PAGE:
Transport Committee says police are too stretched to enforce moving traffic offences, so councils should be allowed to do so instead
Councils should be given the power to issue motorists with fines for traffic offences as police are too thinly stretched to do so, MPs have said.
A new report from the Transport Committee says that budget cuts, as well as priority changes, mean police forces no longer have the resources to effectively enforce moving traffic violations, such as stopping in yellow box junctions, driving the wrong way down a one-way street or failing to give way to oncoming traffic.
• DfT “seriously considering” instant fines for drivers who leave engines idling
Therefore, the committee has said local authorities should have the power to issue penalty charges for these offences, without needing to rely on the police in any way.
Part 6 of the Traffic Management Act 2004 allows councils to apply for powers to tackle parking, bus lane contraventions and moving traffic violations rather than police. While the parking and bus lane provisions have been taken up widely by councils, those for moving traffic violations have not in most of the country outside London.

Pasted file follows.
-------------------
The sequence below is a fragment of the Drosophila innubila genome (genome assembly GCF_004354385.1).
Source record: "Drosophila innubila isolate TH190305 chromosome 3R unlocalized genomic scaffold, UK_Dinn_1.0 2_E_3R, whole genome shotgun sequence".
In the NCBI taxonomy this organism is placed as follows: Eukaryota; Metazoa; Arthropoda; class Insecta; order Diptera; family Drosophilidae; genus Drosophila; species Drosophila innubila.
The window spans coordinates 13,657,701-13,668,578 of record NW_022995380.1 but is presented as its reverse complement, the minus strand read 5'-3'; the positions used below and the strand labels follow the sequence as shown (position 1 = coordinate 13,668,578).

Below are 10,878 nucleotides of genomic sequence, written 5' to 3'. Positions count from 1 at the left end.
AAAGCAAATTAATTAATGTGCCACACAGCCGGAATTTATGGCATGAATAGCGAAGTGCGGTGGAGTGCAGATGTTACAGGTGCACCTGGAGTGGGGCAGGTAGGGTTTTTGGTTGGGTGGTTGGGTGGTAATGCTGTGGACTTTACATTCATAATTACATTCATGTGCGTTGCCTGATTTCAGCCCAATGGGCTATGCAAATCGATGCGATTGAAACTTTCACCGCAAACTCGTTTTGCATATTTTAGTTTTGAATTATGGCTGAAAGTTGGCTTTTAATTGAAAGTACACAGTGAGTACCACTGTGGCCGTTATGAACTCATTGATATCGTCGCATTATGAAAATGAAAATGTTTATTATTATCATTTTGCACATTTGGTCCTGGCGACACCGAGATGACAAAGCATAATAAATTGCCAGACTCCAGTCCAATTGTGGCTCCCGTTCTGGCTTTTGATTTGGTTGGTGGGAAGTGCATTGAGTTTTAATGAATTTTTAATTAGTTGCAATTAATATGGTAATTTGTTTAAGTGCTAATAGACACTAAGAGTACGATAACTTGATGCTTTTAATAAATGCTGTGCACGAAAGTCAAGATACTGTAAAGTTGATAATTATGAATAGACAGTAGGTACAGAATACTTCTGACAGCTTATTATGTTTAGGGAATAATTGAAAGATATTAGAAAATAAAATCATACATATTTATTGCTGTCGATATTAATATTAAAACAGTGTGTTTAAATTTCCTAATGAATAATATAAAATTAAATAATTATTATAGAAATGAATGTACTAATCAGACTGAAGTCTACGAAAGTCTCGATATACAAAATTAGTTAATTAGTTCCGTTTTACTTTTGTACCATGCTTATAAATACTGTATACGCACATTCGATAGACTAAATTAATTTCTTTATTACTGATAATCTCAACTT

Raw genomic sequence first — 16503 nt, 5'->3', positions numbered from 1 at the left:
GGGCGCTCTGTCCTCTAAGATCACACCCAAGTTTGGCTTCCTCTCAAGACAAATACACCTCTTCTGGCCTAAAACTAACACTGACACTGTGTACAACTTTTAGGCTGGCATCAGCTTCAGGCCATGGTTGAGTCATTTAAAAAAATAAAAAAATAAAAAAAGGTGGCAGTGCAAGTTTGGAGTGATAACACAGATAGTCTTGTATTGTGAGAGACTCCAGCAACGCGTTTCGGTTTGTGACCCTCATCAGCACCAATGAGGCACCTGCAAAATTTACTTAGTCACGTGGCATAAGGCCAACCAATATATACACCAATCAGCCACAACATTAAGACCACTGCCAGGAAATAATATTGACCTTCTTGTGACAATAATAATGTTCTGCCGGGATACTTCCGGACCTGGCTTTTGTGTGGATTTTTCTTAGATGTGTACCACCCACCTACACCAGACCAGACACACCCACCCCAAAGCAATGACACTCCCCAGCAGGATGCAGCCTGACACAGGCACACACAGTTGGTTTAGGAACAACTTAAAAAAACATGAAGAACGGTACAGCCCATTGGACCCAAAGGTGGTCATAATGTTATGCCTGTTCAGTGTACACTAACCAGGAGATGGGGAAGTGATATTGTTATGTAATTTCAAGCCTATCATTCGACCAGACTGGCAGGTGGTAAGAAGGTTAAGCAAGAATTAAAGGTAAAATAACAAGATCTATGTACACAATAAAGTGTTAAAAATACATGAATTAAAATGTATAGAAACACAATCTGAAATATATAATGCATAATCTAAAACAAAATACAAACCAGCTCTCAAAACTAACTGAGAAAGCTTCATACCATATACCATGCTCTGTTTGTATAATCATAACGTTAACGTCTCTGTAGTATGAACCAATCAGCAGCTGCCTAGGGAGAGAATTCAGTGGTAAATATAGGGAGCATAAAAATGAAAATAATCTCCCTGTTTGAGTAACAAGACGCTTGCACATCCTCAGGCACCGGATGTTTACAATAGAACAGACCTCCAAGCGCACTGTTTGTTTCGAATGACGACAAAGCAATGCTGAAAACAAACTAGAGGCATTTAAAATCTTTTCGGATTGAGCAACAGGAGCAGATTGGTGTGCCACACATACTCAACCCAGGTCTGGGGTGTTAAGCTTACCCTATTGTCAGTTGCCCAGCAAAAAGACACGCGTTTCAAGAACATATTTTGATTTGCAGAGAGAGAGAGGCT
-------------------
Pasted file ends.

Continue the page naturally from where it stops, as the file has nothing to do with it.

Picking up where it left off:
The Transport Committee has now recommended that these provisions be implemented as soon as possible, something it says its predecessors have called for twice before. Doing so, it says, will create a revenue stream for local authorities to invest in measures for tackling congestion. In addition, the committee also advises that such revenue could be spent on improving bus services, as there is no ring-fenced funding for bus priority measures at present.
• Councils plan to charge drivers up to £1,000 a year to park at work
Transport for London (TfL) has enforced yellow box junction rules for more than 15 years, with motorists facing fines of up to £130 for blocking them.
The RAC has issued advice in the past, saying: “If you drive in the capital, be particularly careful around box junctions. TfL and London’s councils manage the road networks but have come under fire from some motorists who claim they’re using box junctions as cash cows.”
Do you like the idea of local councils policing traffic offences in their areas? Let us know in the comments…